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baccalaureate

[bak-uh-lawr-ee-it, -lor-] /ˌbæk əˈlɔr i ɪt, -ˈlɒr-/
noun
2.
a religious service held at an educational institution, usually on the Sunday before commencement day.
Origin
1615-1625
1615-25; < Medieval Latin baccalaureātus, equivalent to baccalaure(us) advanced student, bachelor (for baccalārius (see bachelor), alteration by association with Latin phrase bacca laureus laurel berry) + -ātus -ate1
Related forms
postbaccalaureate, adjective
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Based on the Random House Dictionary, © Random House, Inc. 2014.
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Examples from the web for baccalaureate
  • baccalaureate degree, post-baccalaureate degree preferred.
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  • Facilitate student success in a new theatre baccalaureate program.
  • Previous teaching experience at the baccalaureate or higher degree level.
  • The community college baccalaureate emerging trends and policy issues.
British Dictionary definitions for baccalaureate

baccalaureate

/ˌbækəˈlɔːrɪɪt/
noun
1.
the university degree of Bachelor or Arts, Bachelor of Science, etc
2.
an internationally recognized programme of study, comprising different subjects, offered as an alternative to a course of A levels in Britain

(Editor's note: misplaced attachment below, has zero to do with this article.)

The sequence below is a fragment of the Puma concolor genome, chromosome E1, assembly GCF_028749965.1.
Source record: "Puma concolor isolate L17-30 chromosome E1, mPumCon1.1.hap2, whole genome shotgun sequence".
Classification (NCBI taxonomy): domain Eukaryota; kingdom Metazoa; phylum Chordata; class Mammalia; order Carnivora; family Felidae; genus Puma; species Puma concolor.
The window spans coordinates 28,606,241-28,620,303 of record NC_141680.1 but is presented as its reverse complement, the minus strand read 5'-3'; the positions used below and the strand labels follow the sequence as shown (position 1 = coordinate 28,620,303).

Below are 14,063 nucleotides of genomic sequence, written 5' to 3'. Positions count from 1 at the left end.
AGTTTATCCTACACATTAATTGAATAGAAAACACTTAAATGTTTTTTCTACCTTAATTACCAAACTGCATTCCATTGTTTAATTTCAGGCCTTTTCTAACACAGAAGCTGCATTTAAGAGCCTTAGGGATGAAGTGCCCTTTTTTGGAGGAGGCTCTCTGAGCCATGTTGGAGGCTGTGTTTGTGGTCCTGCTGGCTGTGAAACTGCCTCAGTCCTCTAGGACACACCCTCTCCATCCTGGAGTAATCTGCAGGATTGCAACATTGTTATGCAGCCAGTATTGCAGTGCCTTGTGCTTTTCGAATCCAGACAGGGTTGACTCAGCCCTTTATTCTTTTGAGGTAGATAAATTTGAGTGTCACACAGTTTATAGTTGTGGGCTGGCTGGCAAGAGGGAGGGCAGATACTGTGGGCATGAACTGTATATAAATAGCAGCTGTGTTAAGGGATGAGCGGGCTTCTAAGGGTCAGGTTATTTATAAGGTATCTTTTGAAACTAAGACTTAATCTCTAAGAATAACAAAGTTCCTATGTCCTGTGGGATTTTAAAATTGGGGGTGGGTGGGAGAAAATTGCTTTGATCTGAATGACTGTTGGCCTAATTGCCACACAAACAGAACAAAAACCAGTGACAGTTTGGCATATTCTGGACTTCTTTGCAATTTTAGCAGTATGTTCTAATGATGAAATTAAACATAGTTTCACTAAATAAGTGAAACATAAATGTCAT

3.
(US) a farewell sermon delivered at the commencement ceremonies in many colleges and universities
Word Origin
C17: from Medieval Latin baccalaureātus, from baccalaureus advanced student, alteration of baccalāriusbachelor; influenced in folk etymology by Latin bāca berry + laureus laurel
Collins English Dictionary - Complete & Unabridged 2012 Digital Edition
© William Collins Sons & Co. Ltd. 1979, 1986 © HarperCollins
Publishers 1998, 2000, 2003, 2005, 2006, 2007, 2009, 2012
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Word Origin and History for baccalaureate
n.

1620s, "university degree of a bachelor," from Medieval Latin baccalaureatus, from baccalaureus "student with the first degree," altered by a play on words with bacca lauri "laurel berry" (laurels being awarded for academic success).

The Medieval Latin word perhaps ultimately is derived from Latin baculum "staff" (see bacillus), which the young student might carry, but it is more likely just a re-Latinization of bachelor (q.v.) in its academic sense. In modern U.S. usage, the word usually is short for baccalaureate-sermon (1864), a religious farewell address to the graduating class.

Online Etymology Dictionary, © 2010 Douglas Harper
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